Supreme Court Sides With Pro-Life Group on Election Advertising Case

National   |   Steven Ertelt   |   Jun 25, 2007   |   9:00AM   |   WASHINGTON, DC

Supreme Court Sides With Pro-Life Group on Election Advertising Case Email this article
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by Steven Ertelt Editor
June 25
, 2007

Washington, DC ( — In a victory for citizens groups like Wisconsin Right to Life, the Supreme Court ruled on Monday that the harsh restrictions placed on political ads just before elections are unconstitutional. The organization says the ban on the ads is an unconstitutional limit on free speech.

The central question in the case is whether organizations like Wisconsin Right to Life can air legitimate grassroots lobbying ads within the blackout periods created by the McCain-Feingold campaign finance law.

Under the federal law, groups can’t air ads mentioning the names of candidates running for federal office within 30 days of a primary and 60 days of a general election. Prohibited ads could include something asking people to contact members of Congress on pro-life issues.

"Today, the U.S. Supreme Court restored the right of citizens and citizen organizations to engage in grassroots lobbying through the use of broadcast communications," Barbara Lyons, the director of WRTL, told about the ruling.

James Bopp a prominent pro-life attorney who is also known for his leadership on campaign finance issues, told, "Grassroots lobbying is important to citizens involvement in their own government and it has nothing to do with elections."

"The Court has now restored to the people the most effective means, broadcast ads, for efforts to influence incumbent politicians when they pass laws to tax and regulate us," he added. "Incumbent politicians have no constitutional authority to quash criticism of their conduct in office."

Justice Antonin Scalia appeared to be most sympathetic to the pro-life group’s arguments during the hearing.

"This is the First Amendment. We don’t make people guess whether their speech is going to be allowed by Big Brother or not," Scalia said.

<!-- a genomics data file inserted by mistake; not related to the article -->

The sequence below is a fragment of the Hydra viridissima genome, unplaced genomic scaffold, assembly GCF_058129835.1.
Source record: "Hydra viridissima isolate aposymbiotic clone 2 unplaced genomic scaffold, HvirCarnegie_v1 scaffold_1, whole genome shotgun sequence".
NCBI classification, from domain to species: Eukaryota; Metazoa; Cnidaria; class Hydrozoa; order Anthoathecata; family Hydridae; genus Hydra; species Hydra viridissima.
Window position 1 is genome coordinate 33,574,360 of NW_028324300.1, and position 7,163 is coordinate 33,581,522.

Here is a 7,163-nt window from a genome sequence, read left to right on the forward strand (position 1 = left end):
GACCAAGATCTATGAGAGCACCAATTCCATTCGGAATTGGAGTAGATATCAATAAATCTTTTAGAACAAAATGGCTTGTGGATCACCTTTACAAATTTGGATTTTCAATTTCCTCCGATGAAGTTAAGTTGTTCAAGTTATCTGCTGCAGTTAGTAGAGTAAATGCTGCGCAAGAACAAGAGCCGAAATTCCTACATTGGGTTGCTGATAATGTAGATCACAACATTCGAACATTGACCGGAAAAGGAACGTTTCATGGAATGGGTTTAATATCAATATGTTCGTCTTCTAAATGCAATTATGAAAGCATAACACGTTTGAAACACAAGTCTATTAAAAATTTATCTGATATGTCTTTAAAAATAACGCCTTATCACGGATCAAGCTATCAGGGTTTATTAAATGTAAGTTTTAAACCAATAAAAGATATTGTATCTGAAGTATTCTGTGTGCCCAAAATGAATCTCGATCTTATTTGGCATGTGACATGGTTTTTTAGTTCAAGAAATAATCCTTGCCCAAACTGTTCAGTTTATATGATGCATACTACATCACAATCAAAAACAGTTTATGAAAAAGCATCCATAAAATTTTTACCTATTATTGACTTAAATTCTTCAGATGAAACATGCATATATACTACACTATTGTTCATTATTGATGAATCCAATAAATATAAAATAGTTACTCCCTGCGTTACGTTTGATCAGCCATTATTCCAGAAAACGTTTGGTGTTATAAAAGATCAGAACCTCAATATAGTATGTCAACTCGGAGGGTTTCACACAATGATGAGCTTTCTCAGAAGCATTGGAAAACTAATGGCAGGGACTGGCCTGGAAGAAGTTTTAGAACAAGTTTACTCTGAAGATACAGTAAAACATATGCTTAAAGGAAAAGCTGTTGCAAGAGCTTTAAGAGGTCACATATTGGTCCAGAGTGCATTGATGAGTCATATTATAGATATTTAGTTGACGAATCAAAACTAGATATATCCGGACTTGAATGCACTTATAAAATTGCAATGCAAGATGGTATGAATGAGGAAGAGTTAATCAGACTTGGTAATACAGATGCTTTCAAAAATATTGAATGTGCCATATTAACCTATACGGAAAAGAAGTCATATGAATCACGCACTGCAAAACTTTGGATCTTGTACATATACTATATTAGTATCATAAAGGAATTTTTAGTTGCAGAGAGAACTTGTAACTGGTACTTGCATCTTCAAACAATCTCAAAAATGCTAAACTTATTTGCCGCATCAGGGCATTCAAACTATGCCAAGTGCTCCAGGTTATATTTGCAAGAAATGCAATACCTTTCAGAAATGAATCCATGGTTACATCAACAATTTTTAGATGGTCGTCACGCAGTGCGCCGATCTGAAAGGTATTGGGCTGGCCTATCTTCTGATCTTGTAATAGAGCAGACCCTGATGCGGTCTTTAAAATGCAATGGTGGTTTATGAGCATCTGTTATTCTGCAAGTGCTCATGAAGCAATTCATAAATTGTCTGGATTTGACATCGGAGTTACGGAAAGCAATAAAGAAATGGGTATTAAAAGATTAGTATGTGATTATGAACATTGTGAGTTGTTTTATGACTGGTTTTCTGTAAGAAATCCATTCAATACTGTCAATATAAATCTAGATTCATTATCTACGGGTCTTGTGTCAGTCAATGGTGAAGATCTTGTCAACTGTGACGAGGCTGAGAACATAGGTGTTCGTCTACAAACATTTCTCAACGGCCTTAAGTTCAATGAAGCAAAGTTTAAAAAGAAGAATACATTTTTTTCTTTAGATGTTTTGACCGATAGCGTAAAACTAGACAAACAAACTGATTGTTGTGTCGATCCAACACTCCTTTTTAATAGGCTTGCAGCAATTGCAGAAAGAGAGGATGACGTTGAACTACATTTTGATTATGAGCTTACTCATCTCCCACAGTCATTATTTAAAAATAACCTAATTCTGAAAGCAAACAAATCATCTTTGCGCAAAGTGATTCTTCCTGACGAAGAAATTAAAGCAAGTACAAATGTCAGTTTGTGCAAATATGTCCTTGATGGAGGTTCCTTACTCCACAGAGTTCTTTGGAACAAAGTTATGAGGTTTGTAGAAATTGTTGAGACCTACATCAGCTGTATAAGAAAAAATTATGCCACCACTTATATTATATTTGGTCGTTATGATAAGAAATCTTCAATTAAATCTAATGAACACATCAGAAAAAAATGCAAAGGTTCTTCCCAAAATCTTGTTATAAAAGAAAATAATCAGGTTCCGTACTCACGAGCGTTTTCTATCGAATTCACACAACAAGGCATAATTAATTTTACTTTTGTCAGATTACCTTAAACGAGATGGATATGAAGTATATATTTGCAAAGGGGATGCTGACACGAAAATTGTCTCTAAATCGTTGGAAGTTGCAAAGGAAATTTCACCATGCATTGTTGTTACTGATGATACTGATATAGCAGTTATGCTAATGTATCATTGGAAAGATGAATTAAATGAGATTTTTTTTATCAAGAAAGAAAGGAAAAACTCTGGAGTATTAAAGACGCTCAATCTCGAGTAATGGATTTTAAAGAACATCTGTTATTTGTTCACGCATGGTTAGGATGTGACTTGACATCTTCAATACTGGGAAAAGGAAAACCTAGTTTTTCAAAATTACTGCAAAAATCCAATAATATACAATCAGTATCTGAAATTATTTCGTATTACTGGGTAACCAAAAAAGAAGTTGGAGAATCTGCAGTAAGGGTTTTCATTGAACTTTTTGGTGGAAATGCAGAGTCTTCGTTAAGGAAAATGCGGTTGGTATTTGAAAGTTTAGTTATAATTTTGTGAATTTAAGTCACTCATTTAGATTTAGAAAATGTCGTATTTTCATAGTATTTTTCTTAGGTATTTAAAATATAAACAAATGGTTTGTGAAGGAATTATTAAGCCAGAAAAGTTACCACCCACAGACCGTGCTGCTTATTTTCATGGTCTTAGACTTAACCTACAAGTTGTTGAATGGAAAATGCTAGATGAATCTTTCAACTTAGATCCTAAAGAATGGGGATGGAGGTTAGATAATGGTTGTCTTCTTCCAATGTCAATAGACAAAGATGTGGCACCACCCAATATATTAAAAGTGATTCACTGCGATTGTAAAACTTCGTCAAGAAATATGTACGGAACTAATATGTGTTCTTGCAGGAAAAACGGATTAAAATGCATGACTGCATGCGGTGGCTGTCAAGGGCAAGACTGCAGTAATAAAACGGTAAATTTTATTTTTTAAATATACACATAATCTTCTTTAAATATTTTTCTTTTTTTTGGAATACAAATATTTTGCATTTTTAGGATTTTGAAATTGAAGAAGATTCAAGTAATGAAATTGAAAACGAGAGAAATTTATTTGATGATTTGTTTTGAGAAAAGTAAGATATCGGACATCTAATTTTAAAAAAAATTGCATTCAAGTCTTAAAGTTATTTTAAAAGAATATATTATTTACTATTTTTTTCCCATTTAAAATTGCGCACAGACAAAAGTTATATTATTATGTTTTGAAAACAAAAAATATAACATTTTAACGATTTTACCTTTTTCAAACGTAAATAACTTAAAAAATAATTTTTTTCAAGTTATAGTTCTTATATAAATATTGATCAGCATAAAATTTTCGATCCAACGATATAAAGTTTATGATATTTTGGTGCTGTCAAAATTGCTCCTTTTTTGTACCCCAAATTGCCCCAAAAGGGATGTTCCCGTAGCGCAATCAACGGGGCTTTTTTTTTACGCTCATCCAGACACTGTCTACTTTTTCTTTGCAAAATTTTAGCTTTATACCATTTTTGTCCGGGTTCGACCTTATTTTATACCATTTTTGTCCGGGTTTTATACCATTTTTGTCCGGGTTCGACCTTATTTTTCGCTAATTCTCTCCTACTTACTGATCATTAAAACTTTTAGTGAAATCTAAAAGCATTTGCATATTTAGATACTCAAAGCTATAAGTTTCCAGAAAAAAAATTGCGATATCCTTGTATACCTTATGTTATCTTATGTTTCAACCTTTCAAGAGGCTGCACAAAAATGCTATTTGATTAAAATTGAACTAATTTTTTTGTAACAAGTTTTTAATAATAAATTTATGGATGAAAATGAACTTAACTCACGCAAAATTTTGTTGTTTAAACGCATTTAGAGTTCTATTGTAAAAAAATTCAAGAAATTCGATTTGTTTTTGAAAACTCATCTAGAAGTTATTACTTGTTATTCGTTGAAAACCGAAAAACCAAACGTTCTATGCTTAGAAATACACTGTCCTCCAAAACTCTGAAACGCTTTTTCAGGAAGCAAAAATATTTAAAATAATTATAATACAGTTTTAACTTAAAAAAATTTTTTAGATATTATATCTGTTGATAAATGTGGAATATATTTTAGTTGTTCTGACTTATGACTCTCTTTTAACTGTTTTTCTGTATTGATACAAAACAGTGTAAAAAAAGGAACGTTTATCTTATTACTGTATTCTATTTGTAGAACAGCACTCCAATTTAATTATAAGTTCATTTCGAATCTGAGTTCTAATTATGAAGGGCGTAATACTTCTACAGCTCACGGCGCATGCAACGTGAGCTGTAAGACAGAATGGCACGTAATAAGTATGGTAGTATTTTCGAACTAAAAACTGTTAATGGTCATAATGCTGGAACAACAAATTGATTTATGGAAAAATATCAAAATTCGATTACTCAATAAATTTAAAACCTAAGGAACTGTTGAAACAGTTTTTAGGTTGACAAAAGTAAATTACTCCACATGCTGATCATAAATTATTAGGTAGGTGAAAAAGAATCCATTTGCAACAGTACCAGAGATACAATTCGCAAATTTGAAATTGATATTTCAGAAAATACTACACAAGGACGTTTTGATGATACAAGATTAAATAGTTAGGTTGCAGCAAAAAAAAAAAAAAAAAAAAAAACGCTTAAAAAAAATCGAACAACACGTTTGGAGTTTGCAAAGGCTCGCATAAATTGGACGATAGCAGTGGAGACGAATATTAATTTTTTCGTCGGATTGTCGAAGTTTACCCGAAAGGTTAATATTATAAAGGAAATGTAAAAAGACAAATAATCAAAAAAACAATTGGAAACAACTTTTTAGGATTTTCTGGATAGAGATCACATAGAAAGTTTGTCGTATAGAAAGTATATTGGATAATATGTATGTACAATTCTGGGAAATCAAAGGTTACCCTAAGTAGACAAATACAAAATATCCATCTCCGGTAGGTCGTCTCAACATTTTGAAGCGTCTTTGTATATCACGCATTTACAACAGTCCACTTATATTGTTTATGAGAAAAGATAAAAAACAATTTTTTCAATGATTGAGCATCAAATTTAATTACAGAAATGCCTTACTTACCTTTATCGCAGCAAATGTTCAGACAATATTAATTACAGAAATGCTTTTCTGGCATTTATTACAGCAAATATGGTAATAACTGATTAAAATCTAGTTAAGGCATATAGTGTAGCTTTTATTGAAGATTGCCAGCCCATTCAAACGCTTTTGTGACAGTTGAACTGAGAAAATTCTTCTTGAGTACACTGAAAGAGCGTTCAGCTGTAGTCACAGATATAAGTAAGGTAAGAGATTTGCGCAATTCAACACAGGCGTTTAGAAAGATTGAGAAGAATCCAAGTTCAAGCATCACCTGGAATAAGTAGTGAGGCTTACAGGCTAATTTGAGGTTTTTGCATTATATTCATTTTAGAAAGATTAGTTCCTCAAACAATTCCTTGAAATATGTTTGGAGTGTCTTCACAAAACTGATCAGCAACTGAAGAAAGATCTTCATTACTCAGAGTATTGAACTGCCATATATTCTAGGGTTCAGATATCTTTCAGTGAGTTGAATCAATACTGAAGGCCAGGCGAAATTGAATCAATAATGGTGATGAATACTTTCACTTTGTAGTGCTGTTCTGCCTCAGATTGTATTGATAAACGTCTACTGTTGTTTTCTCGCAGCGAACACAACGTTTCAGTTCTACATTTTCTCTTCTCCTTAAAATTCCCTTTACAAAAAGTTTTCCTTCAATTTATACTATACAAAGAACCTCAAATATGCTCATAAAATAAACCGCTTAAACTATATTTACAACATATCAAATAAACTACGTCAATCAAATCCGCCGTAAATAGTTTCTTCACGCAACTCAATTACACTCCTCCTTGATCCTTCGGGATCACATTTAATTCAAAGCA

"If you are going to cut off the speech, there ought to be a clear line," Scalia told Solicitor General Paul Clement, who defended the law for Congress. "And you’re not giving us any."

Justices Stephen Breyer and David Souter were the most supportive during the hearing.

Numerous organizations joined Wisconsin Right to Life in seeking the First Amendment right to petition the government via grassroots lobbying ads without being subject to jail sentences.

The American Center for Law and Justice is one group supporting Wisconsin Right to Life and says the high court has an important opportunity to protect free speech by removing the blackout periods prior to primary and general elections that prohibit issue advertising.

The high court upheld the McCain-Feingold campaign finance law in 2003 but has allowed challenges to specific parts of it like the ad ban. Chief Justice John Roberts said several times during the hearing on the case that the court could rule the ad ban unconstitutional and still keep most of the law in place.

The District Court for the District of Columbia ruled in favor of Wisconsin Right to Life in December of 2006, stating that it is unconstitutional to prohibit the airing of such ads.

The Federal Election Commission and Senator McCain and other members of Congress appealed to the U.S. Supreme Court.

The cases are FEC v. Wisconsin Right to Life (No. 06-969) and McCain v. Wisconsin Right to Life (No. 06-970).

Related web sites:
Wisconsin Right to Life –
James Madison Center –